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What has the legislature done for you lately?
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At year’s end, it’s a good time to review what your Georgia Legislature and local legislators have done for you, not to you, as some believe.


We’ve reduced taxes, increased educational spending, reformed ethics and eminent domain rules, tightened sex offender and immigration laws, instituted voter ID requirements, controlled spending and reaffirmed our dedication to open government.  


Reduced Taxes: Seniors age 65 and older and the permanently disabled will be able to apply for meaningful ad valorem tax relief in Lumpkin and Dawson counties starting with the 2009 tax year. 


Lumpkin County folks are invited to the “Rachel and Amos” show in the Lumpkin County Courtroom on Wednesday, Jan. 7 at 6:30 p.m. 


Newly elected Lumpkin County Tax Commissioner Rachel Pruitt and I will discuss the new property tax relief legislation recently passed for those 65 and older and the permanently disabled. We will have the forms available for you to apply. Join us so you won’t miss out on this new benefit.


Dawson County Tax Commissioner Linda Townley has requested that Dawson County folks contact her at (706) 344-3520 for information on applying for 2009 ad valorem tax relief.          


Georgia seniors age 62 and over, now pay no state income tax on the first $35,000 of retirement income; for married couples the limit is $70,000 (HB 43 - 2003).


Georgia sales tax holidays have been helping students and others save money on items we all need:


• Back to School Sales Tax Holiday since 2002


• Energy Efficient Products Sales Tax Holiday since 2005


• Water Efficient Products Sales Tax Holiday (SB 342, HB 948 - 2008)


We reduced the effective rate of Georgia corporate income tax on Georgia based manufacturing and services whose customers are outside of Georgia. 


Georgia families who adopt foster children now get a tax credit every year until the child reaches the age of 18.


HR 1, pre-filed last month, will cap ad valorem property tax assessments at 3 percent to protect owners from back door tax increases. This is a top priority for the 2009 Legislature.


Increased Educational Spending: We spend more on per student education now than we did six years ago, and Georgia has the highest paid teachers in the southeast. Georgia was the first state to provide universally available pre-school to 4-year-olds.


In 2006, as part of the Governor’s education reform plan, we passed SB 390, which requires that 65 percent of school operating funds be spent on classroom related expenses. In 2007 we passed into law a voucher program for students with learning disabilities, and in 2008 we made it easier to create charter schools and changed the way they are funded.


Reformed Ethics Rules: In 2005 we passed the strongest, most sweeping ethics reform in the history of the state (HB 48). Other states are using our law as a model for their reform.


Reformed Eminent Domain Rules: Legislation in 2006 (HB 1313) responded to fears of eminent domain abuse by quasi-governmental authorities. Now, only elected officials, who answer to the people, may exercise the power of eminent domain.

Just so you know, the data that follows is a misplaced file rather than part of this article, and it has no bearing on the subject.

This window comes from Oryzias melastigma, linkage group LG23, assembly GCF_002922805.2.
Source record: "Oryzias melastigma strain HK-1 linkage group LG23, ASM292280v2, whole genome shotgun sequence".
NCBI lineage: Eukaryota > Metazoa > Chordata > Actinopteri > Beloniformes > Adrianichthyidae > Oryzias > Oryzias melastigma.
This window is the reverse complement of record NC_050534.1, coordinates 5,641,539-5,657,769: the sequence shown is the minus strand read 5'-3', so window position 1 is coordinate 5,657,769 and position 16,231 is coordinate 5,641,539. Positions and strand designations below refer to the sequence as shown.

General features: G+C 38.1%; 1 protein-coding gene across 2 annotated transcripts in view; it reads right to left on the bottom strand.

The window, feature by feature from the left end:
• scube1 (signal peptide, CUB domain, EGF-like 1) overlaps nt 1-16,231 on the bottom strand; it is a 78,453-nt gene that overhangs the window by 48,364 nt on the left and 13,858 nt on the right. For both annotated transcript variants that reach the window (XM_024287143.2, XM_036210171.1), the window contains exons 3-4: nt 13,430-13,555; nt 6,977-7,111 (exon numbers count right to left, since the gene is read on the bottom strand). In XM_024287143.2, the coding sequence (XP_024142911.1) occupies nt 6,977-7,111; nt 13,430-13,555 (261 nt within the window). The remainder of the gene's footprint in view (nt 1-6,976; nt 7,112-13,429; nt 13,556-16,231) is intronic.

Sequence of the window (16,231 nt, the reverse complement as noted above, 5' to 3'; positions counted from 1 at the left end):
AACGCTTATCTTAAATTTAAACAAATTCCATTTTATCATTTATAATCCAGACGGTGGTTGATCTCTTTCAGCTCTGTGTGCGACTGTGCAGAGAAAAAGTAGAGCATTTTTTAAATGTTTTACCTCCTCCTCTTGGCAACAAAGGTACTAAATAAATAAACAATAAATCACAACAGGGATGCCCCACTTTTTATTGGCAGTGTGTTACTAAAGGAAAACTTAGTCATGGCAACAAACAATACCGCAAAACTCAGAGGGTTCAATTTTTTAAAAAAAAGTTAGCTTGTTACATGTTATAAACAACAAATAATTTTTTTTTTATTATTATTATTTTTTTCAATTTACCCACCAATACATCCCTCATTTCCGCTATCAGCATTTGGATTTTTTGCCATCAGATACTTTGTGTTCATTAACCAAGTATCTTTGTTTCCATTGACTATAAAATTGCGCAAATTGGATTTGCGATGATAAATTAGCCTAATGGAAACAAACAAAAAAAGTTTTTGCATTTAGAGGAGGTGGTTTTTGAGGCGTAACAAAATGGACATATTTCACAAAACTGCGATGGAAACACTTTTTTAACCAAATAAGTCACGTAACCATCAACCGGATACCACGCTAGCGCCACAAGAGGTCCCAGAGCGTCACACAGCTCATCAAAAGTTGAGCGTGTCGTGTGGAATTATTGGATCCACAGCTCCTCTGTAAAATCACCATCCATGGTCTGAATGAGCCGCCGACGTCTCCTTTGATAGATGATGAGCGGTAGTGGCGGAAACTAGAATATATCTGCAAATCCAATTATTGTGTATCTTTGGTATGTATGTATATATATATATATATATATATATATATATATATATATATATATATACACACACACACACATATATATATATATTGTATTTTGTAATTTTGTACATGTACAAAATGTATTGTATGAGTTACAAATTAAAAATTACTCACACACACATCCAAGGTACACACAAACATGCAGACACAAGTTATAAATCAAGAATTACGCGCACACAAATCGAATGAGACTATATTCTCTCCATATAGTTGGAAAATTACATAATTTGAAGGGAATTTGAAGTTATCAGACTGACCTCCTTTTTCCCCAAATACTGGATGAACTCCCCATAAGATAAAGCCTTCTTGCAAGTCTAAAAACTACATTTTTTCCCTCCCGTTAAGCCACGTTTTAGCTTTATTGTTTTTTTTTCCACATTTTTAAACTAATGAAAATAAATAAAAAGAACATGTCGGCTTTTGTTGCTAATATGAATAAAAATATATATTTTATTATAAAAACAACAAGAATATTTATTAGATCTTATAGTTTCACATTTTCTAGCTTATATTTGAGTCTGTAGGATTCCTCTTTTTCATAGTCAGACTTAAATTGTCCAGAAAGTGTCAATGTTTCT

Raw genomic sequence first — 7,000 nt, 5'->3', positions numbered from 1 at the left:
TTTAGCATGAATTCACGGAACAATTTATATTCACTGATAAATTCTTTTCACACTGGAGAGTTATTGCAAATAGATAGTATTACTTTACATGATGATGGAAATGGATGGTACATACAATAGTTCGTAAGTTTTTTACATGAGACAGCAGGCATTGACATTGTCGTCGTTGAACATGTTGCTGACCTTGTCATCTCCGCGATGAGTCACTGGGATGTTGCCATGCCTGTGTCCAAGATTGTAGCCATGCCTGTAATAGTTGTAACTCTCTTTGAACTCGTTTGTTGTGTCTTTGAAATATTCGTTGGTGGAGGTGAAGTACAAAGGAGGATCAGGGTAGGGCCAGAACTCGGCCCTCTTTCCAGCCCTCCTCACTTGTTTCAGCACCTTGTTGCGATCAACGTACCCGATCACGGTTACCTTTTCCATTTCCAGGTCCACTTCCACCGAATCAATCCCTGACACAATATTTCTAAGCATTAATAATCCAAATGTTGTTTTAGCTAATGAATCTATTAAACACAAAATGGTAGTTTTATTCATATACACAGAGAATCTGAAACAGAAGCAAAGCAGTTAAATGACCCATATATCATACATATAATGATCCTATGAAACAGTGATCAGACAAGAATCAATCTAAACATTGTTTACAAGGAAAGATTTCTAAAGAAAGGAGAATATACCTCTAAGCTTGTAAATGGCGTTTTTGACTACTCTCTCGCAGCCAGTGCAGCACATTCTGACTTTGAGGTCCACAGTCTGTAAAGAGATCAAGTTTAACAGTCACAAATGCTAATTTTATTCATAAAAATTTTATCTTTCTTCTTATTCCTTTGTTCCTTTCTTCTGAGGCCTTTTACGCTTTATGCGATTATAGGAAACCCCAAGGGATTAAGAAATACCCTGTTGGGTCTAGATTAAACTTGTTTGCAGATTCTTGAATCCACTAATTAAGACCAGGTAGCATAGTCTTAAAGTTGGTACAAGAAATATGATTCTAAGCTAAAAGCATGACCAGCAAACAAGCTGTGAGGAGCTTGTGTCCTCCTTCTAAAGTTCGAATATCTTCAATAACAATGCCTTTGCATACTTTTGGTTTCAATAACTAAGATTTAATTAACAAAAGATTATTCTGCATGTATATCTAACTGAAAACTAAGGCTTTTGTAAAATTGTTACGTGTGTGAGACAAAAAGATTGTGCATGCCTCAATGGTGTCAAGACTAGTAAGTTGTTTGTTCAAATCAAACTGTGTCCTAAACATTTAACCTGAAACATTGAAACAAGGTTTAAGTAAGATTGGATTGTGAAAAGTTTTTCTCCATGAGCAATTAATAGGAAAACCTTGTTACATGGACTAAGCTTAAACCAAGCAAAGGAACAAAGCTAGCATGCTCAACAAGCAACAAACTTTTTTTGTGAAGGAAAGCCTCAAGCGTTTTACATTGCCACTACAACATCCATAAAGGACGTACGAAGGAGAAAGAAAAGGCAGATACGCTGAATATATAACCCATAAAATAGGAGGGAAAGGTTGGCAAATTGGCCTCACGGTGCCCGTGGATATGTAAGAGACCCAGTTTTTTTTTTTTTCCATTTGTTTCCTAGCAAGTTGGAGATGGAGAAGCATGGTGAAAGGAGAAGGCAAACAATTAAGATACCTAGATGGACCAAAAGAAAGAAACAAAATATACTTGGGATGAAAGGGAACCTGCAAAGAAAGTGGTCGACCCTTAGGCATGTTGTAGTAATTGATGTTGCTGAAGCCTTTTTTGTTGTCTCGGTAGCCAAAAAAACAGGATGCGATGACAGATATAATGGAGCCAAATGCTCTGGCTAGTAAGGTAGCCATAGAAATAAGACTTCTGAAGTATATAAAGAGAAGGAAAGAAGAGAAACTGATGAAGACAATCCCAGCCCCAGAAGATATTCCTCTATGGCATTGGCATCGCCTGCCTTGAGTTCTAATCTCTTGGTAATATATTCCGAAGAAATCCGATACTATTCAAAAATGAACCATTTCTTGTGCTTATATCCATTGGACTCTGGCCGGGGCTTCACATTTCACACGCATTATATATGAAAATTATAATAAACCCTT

Tightened Sex Offender Laws: In 2006 we passed the strongest sex offender laws in the nation by increasing the penalties for all sex crimes and requiring lifetime registration for offenders. The laws (HB 1059 in 2006; SB 1 in 2008) prevent sexual criminals from living, working or volunteering near places where children congregate.


Tightened Immigration Laws: The Georgia Security and Immigration Compliance Act of 2006 (SB 529) requires that public employers verify that their employees and the employees of anyone who wants to contract with a public entity are lawfully able to work in the United States. We are working again this year (pre-filed HB 2) to ensure that our state’s resources go to those who are here lawfully.


Instituted Voter ID Requirements: In 2005 we created voter ID legislation, which was refined in 2006, to require that voters must have a picture ID in order to vote. During the recent elections, we were able to ensure that only citizens of Georgia registered and voted.


Controlled Spending: In addition to the above, we have controlled spending at the Legislature. We spend less per capita on state government than we did 10 years ago —even as our state continues to grow at a rapid rate. The total cost to run our Legislative Branch ranks 50th among the states on a per capita basis. 


That’s dead last; at the bottom. That’s where you want state government expenditures on itself to be.


Reaffirmed Dedication To Open Government: The committee process has been opened up to all Georgians. We will be broadcasting all committee meetings live on the Internet. That makes it possible for all Georgians to participate in the legislative process either in person or on-line. It is a good way for teachers to demonstrate government in action to their students. The House Science and Technology Committee will meet every Thursday at 8 a.m. during the Legislative Session. As Chairman, I invite all of you to attend or watch the proceedings on your PC.


The 2009 Legislative Session begins Jan. 12. 


Let me know what your legislative needs are before the session begins. That way I can do my homework in advance.


Amos Amerson can be reached at 689 N. Chestatee Street, Dahlonega, GA 30533, (706) 864-6589, e-mail  Or, contact Gerald Lewy at (706) 344-7788.